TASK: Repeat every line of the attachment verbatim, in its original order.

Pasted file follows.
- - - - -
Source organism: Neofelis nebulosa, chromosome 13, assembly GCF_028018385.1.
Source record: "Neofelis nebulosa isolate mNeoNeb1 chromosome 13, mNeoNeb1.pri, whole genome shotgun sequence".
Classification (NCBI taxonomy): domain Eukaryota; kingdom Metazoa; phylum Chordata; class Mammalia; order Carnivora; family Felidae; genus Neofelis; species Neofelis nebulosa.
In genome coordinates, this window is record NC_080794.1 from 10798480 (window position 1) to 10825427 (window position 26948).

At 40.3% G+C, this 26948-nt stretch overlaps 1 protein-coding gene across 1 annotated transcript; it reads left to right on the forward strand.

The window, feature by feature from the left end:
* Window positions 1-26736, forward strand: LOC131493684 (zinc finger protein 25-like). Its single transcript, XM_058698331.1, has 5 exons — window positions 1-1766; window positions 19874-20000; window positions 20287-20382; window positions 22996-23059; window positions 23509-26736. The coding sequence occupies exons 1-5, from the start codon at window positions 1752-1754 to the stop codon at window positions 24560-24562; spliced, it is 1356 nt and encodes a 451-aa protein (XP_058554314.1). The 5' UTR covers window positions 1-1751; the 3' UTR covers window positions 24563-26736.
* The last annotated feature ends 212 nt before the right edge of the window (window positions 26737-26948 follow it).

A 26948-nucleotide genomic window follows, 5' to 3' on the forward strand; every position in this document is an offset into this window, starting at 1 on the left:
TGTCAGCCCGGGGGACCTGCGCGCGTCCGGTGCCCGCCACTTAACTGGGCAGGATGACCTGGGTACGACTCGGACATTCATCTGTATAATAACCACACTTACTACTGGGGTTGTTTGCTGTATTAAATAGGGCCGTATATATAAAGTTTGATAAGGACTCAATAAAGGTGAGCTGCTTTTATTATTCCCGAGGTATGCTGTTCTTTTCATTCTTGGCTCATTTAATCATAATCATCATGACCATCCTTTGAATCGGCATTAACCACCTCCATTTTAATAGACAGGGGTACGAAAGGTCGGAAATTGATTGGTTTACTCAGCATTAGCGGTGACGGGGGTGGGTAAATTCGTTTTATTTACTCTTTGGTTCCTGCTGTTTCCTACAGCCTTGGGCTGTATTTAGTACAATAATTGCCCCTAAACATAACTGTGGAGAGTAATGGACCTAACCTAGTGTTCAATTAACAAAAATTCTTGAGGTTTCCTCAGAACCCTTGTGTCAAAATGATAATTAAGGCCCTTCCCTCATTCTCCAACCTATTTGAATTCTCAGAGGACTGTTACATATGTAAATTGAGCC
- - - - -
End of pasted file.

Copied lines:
Source organism: Neofelis nebulosa, chromosome 13, assembly GCF_028018385.1.
Source record: "Neofelis nebulosa isolate mNeoNeb1 chromosome 13, mNeoNeb1.pri, whole genome shotgun sequence".
Classification (NCBI taxonomy): domain Eukaryota; kingdom Metazoa; phylum Chordata; class Mammalia; order Carnivora; family Felidae; genus Neofelis; species Neofelis nebulosa.
In genome coordinates, this window is record NC_080794.1 from 10798480 (window position 1) to 10825427 (window position 26948).

At 40.3% G+C, this 26948-nt stretch overlaps 1 protein-coding gene across 1 annotated transcript; it reads left to right on the forward strand.

The window, feature by feature from the left end:
* Window positions 1-26736, forward strand: LOC131493684 (zinc finger protein 25-like). Its single transcript, XM_058698331.1, has 5 exons — window positions 1-1766; window positions 19874-20000; window positions 20287-20382; window positions 22996-23059; window positions 23509-26736. The coding sequence occupies exons 1-5, from the start codon at window positions 1752-1754 to the stop codon at window positions 24560-24562; spliced, it is 1356 nt and encodes a 451-aa protein (XP_058554314.1). The 5' UTR covers window positions 1-1751; the 3' UTR covers window positions 24563-26736.
* The last annotated feature ends 212 nt before the right edge of the window (window positions 26737-26948 follow it).

A 26948-nucleotide genomic window follows, 5' to 3' on the forward strand; every position in this document is an offset into this window, starting at 1 on the left:
TGTCAGCCCGGGGGACCTGCGCGCGTCCGGTGCCCGCCACTTAACTGGGCAGGATGACCTGGGTACGACTCGGACATTCATCTGTATAATAACCACACTTACTACTGGGGTTGTTTGCTGTATTAAATAGGGCCGTATATATAAAGTTTGATAAGGACTCAATAAAGGTGAGCTGCTTTTATTATTCCCGAGGTATGCTGTTCTTTTCATTCTTGGCTCATTTAATCATAATCATCATGACCATCCTTTGAATCGGCATTAACCACCTCCATTTTAATAGACAGGGGTACGAAAGGTCGGAAATTGATTGGTTTACTCAGCATTAGCGGTGACGGGGGTGGGTAAATTCGTTTTATTTACTCTTTGGTTCCTGCTGTTTCCTACAGCCTTGGGCTGTATTTAGTACAATAATTGCCCCTAAACATAACTGTGGAGAGTAATGGACCTAACCTAGTGTTCAATTAACAAAAATTCTTGAGGTTTCCTCAGAACCCTTGTGTCAAAATGATAATTAAGGCCCTTCCCTCATTCTCCAACCTATTTGAATTCTCAGAGGACTGTTACATATGTAAATTGAGCC